“Well yeah, we’re going to freaking crush it!” The blade arches back and up.

Mind rolls eyes.  “Sure you are.” Mind grunts as the sword crashes into the shield. Body staggers thrown off balance because of the weight of the swinging sword.

“What? This little half iron ain’t got shit on a 100 miler or even a 50!” Body says taking a few steps toward Mind.

Mind stands straight, drops the shield down, and looks Body up and down. “How many times you think you can swing that thing before you’re exhausted at this point in your training?”

Body again hefts the blade back and up over its head and it comes banging down upon Mind who is once again cowering beneath the shield.

“And what, Ms. Smarty pants, do you want us to do with all this extra energy?” Body asks. The sword tip rests on the ground.

“Conserve it and let it loose at Vikingman,” Mind says firmly standing its ground.

Body shakes its head and looks at the ground. “We won’t be sleeping by Wednesday if we do that. And my leg is going to bounce us into next week.”

“Now listen here, you fool. You ran 25 miles Saturday and 20 miles Sunday. You need to rest.” Mind is frustrated. “You’ve run races when you haven’t properly rested. They don’t go well.”

Mind looks at the sword still in Body’s hand. Body looks down at it too.

“How about, I swim Monday, run easy Tuesday, and ride on Wednesday?” Body says.

Mind rubs its pointy chin and nods its head. “That sounds reasonable. But can you stick to that? be honest now.”

“Alright. Alright. I’ll probably run on Thursday too but easy short five miles that’s it. I promise.”

Mind narrows its cool steel grey eyes. Body drops the broadsword and extends its hand to seal the agreement.

Mind reaches out.

Body quickly retracts its hand laughing, “Na, I’m just kidding.”

Mind drops the shield and dashes forward tackling Body. They land with a harrumph and dust flying into the air around them. Mind shakes Body by the shoulders, flips him over, and wrenches Body’s arm behind its back.

“Mercy!” Body squeaks out.

“Do you agree to the terms?” Mind asks calm.

“Cough. Cough. I agree.”

Slowly, Mind allowed body to get up. Mind wondered why it always had to overcome Body whether it was because Body wanted to quit or wanted to push when it just wasn’t the right time… yet.

Quick and Easy


It’s official, I’ve registered for the Vikingman half triathlon.

The swim is 1.2 miles (1.9km). The bike is 56 miles (90km). The run is 13.1 miles (21.1km). This is double the distance of the Spudman Tri I finished last weekend. I’ve wanted to do an Ironman for awhile. One of the things that has held me back is that I am not willing to stop running ultra’s to compete in triathlons. Last fall, two of my friends agreed to give it a try with me so I wrote up a plan and chose Tahoe Ironman 2015 as our goal race.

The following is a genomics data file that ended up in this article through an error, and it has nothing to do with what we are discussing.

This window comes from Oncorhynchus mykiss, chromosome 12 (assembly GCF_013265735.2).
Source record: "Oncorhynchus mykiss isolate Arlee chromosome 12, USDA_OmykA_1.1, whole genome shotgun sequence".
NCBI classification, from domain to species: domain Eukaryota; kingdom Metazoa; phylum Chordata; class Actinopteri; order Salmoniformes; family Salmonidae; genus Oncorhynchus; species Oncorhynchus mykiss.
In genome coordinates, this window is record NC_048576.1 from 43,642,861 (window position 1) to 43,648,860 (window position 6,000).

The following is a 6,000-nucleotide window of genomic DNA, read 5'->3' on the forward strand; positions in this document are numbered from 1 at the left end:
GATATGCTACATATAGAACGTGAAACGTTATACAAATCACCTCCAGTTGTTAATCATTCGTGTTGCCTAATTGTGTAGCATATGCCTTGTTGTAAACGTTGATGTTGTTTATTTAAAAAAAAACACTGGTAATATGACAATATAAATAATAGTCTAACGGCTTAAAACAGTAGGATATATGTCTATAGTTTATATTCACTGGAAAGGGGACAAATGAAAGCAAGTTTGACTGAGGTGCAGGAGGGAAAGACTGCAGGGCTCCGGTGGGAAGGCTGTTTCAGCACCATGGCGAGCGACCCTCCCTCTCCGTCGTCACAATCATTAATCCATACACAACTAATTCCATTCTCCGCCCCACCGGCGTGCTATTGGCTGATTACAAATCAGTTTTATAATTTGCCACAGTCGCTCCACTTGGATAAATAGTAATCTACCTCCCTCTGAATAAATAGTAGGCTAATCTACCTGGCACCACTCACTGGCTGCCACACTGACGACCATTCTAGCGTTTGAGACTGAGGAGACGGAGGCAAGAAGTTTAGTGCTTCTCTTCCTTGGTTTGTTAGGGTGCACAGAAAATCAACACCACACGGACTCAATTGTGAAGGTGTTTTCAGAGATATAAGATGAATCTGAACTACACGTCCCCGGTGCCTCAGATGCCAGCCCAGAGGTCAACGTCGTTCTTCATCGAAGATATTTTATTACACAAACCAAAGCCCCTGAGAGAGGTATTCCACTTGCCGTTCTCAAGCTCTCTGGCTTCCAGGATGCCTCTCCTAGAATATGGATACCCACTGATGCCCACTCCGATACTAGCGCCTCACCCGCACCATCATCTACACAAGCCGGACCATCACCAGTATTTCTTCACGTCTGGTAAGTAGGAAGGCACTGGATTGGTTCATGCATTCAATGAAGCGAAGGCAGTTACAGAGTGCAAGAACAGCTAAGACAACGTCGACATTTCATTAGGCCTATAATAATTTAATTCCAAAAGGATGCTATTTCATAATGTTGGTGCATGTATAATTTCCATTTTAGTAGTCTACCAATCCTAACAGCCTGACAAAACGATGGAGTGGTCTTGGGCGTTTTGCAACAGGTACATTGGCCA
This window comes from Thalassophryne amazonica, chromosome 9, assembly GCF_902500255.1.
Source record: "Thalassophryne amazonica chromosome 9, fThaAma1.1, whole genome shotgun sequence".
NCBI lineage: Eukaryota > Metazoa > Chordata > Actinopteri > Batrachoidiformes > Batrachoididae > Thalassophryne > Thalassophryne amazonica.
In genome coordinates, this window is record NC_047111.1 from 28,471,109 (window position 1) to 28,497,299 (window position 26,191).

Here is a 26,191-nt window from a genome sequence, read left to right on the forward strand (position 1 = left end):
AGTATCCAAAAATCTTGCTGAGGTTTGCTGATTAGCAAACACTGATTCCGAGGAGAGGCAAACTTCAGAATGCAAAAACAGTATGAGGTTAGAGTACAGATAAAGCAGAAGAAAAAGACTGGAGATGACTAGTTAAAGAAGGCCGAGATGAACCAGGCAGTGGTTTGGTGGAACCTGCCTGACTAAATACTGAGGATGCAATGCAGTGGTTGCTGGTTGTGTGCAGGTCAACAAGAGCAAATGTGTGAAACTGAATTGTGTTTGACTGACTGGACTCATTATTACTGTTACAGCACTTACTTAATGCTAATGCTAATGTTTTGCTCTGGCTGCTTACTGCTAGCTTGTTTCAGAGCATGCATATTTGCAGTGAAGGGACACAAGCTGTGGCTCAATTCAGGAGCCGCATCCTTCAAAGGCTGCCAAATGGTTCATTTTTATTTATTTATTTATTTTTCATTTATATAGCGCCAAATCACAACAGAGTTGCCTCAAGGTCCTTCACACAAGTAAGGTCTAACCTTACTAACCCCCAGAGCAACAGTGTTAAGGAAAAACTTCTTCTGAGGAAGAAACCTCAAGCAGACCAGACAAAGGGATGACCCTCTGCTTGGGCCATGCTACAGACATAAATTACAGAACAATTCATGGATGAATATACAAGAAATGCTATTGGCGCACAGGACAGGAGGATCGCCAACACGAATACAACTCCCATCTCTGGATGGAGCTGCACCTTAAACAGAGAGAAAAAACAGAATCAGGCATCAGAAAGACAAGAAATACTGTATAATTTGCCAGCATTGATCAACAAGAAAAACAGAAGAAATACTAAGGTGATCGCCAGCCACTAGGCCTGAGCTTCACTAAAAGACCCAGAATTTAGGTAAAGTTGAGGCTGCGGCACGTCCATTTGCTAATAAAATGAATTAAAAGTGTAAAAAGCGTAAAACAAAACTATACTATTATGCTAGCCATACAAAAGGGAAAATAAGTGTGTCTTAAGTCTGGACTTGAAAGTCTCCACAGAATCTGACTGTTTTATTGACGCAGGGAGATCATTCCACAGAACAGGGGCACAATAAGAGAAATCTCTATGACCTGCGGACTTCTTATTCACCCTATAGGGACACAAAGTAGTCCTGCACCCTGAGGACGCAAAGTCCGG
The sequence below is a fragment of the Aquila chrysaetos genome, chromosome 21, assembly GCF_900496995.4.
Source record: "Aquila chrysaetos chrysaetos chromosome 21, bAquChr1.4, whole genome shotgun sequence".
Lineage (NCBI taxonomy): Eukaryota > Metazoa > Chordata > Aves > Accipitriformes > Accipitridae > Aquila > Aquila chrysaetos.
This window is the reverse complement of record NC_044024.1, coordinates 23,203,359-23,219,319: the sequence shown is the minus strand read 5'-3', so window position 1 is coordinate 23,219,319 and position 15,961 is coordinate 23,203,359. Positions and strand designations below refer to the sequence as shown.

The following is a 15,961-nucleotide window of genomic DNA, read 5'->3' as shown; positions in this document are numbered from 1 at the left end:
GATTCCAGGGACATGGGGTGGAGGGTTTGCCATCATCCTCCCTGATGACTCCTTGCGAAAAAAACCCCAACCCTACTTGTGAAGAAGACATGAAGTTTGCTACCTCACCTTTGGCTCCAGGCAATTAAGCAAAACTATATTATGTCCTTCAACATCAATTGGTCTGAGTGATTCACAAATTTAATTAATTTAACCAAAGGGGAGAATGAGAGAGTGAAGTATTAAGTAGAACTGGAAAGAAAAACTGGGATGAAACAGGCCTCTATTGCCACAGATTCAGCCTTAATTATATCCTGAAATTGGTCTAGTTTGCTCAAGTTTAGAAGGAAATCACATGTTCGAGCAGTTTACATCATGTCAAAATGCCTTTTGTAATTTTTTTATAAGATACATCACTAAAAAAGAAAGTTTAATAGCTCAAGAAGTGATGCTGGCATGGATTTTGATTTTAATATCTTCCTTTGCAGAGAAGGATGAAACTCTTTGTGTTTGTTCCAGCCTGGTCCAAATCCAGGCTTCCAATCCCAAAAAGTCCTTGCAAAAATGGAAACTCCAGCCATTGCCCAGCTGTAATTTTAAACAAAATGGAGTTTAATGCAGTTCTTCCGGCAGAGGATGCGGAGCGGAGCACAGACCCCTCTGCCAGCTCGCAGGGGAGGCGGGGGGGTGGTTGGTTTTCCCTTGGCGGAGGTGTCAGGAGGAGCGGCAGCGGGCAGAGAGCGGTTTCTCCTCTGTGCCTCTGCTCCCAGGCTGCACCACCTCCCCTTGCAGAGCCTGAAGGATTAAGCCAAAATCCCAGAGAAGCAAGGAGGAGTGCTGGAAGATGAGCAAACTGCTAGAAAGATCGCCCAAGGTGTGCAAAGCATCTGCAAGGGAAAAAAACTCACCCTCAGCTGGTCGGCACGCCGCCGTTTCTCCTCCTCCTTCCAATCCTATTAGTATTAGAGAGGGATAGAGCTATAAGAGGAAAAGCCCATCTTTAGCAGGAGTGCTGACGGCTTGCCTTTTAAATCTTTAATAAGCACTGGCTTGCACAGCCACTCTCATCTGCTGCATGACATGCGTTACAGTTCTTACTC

Is it possible to train for both an Ironman and 100 mile Ultra events? Guess we will find out.

Now, I’ve got to get faster on my bike.

We all want things to be quick and easy. That’s probably a little off, we want things immediately. Instant gratification is something I see in children, teens, and adults. It applies to all types of desires too. Money, fame, fitness, material possessions, education, you name it people want it and they want it right freaking now.

I fell prey to the desire for instant gratification this week, and I even searched the web for that quick and easy way. It took hours, all right days, for me to come to terms with reality, and accept my fate. I will have to put in the sweat and hours to get faster on my bike. I can’t just buy a new bike (although that would probably help a bit), and I can’t just do a few weeks of strength training, and voila I’m turbo the racing snail on my bike. I have to ride, ride, and ride. I’m going to have to ride hard and fast. I have to push myself with cycling just like I do with my running, if I want to get faster.

I found this realization rather entertaining because I know the truth of it completely I tell all the runners that I coach, if you want to get faster you have to run faster. I tell my children, others, and myself that nothing comes easy. You have to work for any goal worth achieving. Sky, my thirteen-year-old son, believes that he should be able to do everything instantly. Why does he believe this? Because he can understand the mechanics of how things work in his head. Unfortunately, what we can imagine in our minds does not translate immediately into the real world.

How great would it be if the Matrix movie idea of acquiring new knowledge and skills were true? Being able to just plug into a super virtual world/computer and have the mental and physical ability to do all that we can imagine would be phenomenal. I’m not so sure I would want all the outlets in the back of my head and spine though.

However, the value of many things is found not in achieving the goal, but the journey in reaching it. Reaching a goal requires strategies, time, dedication, ambition, and sacrifice. All of us have struggled and fallen flat on our faces, but we get up, and we are better people for it. We learn the value of both material and immaterial objects by having to work toward them.